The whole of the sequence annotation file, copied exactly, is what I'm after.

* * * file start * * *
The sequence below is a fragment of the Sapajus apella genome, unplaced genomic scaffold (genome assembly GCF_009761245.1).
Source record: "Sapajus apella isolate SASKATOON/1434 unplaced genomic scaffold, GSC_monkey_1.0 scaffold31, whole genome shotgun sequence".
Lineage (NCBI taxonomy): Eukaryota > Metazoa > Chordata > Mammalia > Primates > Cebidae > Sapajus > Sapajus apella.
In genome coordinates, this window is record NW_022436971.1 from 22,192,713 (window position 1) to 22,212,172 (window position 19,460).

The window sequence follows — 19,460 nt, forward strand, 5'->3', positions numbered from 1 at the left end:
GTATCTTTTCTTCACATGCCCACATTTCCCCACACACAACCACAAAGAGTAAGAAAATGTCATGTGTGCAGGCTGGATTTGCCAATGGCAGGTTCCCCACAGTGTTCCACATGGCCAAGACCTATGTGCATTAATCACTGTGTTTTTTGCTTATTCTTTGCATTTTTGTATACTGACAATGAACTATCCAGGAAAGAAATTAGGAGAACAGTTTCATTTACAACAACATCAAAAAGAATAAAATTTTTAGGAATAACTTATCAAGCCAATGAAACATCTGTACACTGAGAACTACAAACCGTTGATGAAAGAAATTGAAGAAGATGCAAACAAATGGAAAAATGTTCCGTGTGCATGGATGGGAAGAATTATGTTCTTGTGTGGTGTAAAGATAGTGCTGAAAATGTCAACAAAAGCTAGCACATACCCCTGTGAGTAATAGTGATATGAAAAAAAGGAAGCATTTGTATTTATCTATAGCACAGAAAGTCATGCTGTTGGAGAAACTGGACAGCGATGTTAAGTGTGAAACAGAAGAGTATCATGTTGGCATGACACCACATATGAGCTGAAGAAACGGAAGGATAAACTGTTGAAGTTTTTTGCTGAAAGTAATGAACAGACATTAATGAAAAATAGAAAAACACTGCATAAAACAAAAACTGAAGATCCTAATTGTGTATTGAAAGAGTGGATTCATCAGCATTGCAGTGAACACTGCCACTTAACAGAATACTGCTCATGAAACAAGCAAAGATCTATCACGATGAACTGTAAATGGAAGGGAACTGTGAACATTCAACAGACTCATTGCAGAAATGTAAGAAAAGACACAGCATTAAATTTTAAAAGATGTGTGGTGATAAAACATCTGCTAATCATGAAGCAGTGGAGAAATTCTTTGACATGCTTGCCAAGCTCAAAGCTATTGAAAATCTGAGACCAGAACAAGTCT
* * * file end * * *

The sequence below is a fragment of the Sapajus apella genome, unplaced genomic scaffold (genome assembly GCF_009761245.1).
Source record: "Sapajus apella isolate SASKATOON/1434 unplaced genomic scaffold, GSC_monkey_1.0 scaffold31, whole genome shotgun sequence".
Lineage (NCBI taxonomy): Eukaryota > Metazoa > Chordata > Mammalia > Primates > Cebidae > Sapajus > Sapajus apella.
In genome coordinates, this window is record NW_022436971.1 from 22,192,713 (window position 1) to 22,212,172 (window position 19,460).

The window sequence follows — 19,460 nt, forward strand, 5'->3', positions numbered from 1 at the left end:
GTATCTTTTCTTCACATGCCCACATTTCCCCACACACAACCACAAAGAGTAAGAAAATGTCATGTGTGCAGGCTGGATTTGCCAATGGCAGGTTCCCCACAGTGTTCCACATGGCCAAGACCTATGTGCATTAATCACTGTGTTTTTTGCTTATTCTTTGCATTTTTGTATACTGACAATGAACTATCCAGGAAAGAAATTAGGAGAACAGTTTCATTTACAACAACATCAAAAAGAATAAAATTTTTAGGAATAACTTATCAAGCCAATGAAACATCTGTACACTGAGAACTACAAACCGTTGATGAAAGAAATTGAAGAAGATGCAAACAAATGGAAAAATGTTCCGTGTGCATGGATGGGAAGAATTATGTTCTTGTGTGGTGTAAAGATAGTGCTGAAAATGTCAACAAAAGCTAGCACATACCCCTGTGAGTAATAGTGATATGAAAAAAAGGAAGCATTTGTATTTATCTATAGCACAGAAAGTCATGCTGTTGGAGAAACTGGACAGCGATGTTAAGTGTGAAACAGAAGAGTATCATGTTGGCATGACACCACATATGAGCTGAAGAAACGGAAGGATAAACTGTTGAAGTTTTTTGCTGAAAGTAATGAACAGACATTAATGAAAAATAGAAAAACACTGCATAAAACAAAAACTGAAGATCCTAATTGTGTATTGAAAGAGTGGATTCATCAGCATTGCAGTGAACACTGCCACTTAACAGAATACTGCTCATGAAACAAGCAAAGATCTATCACGATGAACTGTAAATGGAAGGGAACTGTGAACATTCAACAGACTCATTGCAGAAATGTAAGAAAAGACACAGCATTAAATTTTAAAAGATGTGTGGTGATAAAACATCTGCTAATCATGAAGCAGTGGAGAAATTCTTTGACATGCTTGCCAAGCTCAAAGCTATTGAAAATCTGAGACCAGAACAAGTCT